The first and most simple thing you should do with your Ragù is cook up some pasta! Preferably Tagliatelle – home-made if you can, because that is definitely best, or fresh from an Italian deli. But, dried Tagliatelle from your local supermarket will work just as well. Spaghetti is also a non-traditional option, and the sauce won’t stick to it as well, but if you’re a fan of the old ‘Spag Bol’ then you’ll never have tasted one quite as good as this.
The other option that works perfectly is Lasagne alla Bolognese! Thin pasta sheets layered with rich Ragù and creamy Besciamella (Italian Béchamel sauce), topped with a bit of mozzarella cheese and baked until golden brown on top. It is sooo delicious! I’ll try and do proper Lasagne post later — including details for making your own pasta — but until then check out this authentic Besciamella recipe: https://www.recipesfromitaly.com/bechamel-sauce-basic-white-sauce/
1. Mince – I’m using beef mince, but you could easily substitute it for lamb mince (shepherd’s pie anyone?), kangaroo mince, pork mince, or a 50/50 beef and pork mince blend. I’m guessing you could even use one of those plant-based minces, but I’ve never tried.
2. Soffritto– a traditional Italian base of finely diced onion, celery and carrot. These ingredients add sweetness and flavour and aren’t optional.
3. Pancetta – yes, bacon is optional. But really, unless it’s a because of a dietary or religious requirement, why would you? Bacon adds heaps of flavour to the dish. Bacon makes everything better.
4. Tomato paste – Tomato paste is there to give the dish a lot of its unique savoury appeal. I find its a much better option than using tinned tomatoes as the flavour is more concentrated.
5. Stock – Here I’m using Beef Stock for that full savoury umami, but the recipe works just as well with Chicken or Vegetable stock. Remember to use less stock if you’re not adding pasta.
6. Milk– Use full cream milk, and don’t be put off by using it. It is an essential ingredient and will give the sauce a wonderful silky consistency.
7. Seasonings – Salt, pepper, bay leaf, olive oil, and the tiniest amount of nutmeg are all you need to bring out the true flavours of the ragù.
NOT SHOWN: There is one thing, not shown in the photo (but included in the recipe below), that is 100% ESSENTIAL!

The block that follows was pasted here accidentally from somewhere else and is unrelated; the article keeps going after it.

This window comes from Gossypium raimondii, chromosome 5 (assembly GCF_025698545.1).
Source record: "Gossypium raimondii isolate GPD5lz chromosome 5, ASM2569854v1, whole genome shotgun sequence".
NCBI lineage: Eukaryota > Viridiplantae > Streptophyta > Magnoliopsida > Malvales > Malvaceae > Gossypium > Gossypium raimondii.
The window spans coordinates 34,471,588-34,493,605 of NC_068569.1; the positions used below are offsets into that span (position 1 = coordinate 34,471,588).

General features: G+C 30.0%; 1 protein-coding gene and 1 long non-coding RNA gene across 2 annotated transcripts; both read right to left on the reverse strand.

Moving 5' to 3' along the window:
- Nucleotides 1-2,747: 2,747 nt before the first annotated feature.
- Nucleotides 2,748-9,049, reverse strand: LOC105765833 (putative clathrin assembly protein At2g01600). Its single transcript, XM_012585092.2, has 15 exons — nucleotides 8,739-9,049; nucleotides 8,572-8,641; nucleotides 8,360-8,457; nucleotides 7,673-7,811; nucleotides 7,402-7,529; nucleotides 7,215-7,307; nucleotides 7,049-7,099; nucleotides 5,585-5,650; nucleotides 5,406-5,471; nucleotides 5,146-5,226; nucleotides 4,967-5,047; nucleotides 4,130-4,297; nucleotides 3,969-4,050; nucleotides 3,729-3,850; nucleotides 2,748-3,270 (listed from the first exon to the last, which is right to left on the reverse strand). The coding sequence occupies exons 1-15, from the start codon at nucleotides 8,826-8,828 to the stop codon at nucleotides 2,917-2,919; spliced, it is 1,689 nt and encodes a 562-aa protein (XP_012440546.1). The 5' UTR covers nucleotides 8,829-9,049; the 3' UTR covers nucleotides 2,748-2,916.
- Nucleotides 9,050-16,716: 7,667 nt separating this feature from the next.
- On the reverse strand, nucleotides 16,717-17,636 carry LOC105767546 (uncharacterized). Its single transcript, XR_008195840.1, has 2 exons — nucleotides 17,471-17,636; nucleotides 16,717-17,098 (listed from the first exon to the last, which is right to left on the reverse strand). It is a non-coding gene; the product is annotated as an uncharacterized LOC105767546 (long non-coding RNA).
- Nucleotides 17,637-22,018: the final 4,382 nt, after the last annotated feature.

That is Dry White Wine. Use it to deglaze the pan after browning the mince. It adds a wonderful sweetness to the dish. I use Pinot Grigio, but you could also use Pinot Gris, Sauvignon Blanc or an unoaked Chardonnay. It’s probably not in the photo because I was drinking it at the time!
Ragù alla Bolognese
- 1 tbsp Olive Oil
- 300 gm Lean Beef Mince
- 300 gm Veal Mince
- 150 gm Pork Mince
- 150 gm Pancetta finely chopped
- 1 medium Brown Onion finely diced
- 1 stick Celery finely diced
- 1 medium Carrot finely diced
- 1 cup Dry White Wine
- 300 gm Tomato Paste
- 2 Bay leaves fresh
- 1 tsp Salt
- 1 tsp Black Pepper
- 1 tsp Nutmeg ground
- 1 litre Chicken stock
- 2 cups Milk
- Add olive oil and pancetta to a heavy based pan over medium heat and cook, stirring, for 2 minutes.1 tbsp Olive Oil, 150 gm Pancetta
- Add finely diced onion, celery and carrot. Stir to incorporate and 'sweat' the soffritto for 5 minutes. You want the onion to turn transparent, and not to brown, so turn the heat down if you need to.1 medium Brown Onion, 1 stick Celery, 1 medium Carrot
- Turn the heat up to high and add Beef Mince, Veal Mince, and Pork Mince. Break up the mince with a wooden spoon so there are no large chunks and stir it into the other ingredients. Cook for approximately 10 minutes until all the liquid has evaporated.300 gm Lean Beef Mince, 300 gm Veal Mince, 150 gm Pork Mince
- Deglaze the pan with the White Wine. Use a wooden spoon to scrape up any of the ingredients that may have stuck to the bottom of the pan. Add the tomato paste and stir through. Cook for another 2 minutes to remove the raw taste from the tomato paste.1 cup Dry White Wine, 300 gm Tomato Paste
- Add the Bay Leaves, Salt, Black Pepper and Nutmeg and stir through.2 Bay leaves, 1 tsp Salt, 1 tsp Black Pepper, 1 tsp Nutmeg
- Add the Chicken Stock. Stir through and bring to a boil. When boiling, turn down the heat to low and partly cover the pot with a lid (leave a gap for the water to evaporate) and simmer for 1 hour. Stir every 15 to 20 minutes to avoid the ragù sticking to the bottom of the pan.1 litre Chicken stock
- After 1 hour, add the milk and stir through. Recover and continue on a very low simmer for a further 2 hours. Stir every 15 to 20 minutes to avoid the ragù sticking to the bottom of the pan. If the Ragù becomes too dry, add a little water.2 cups Milk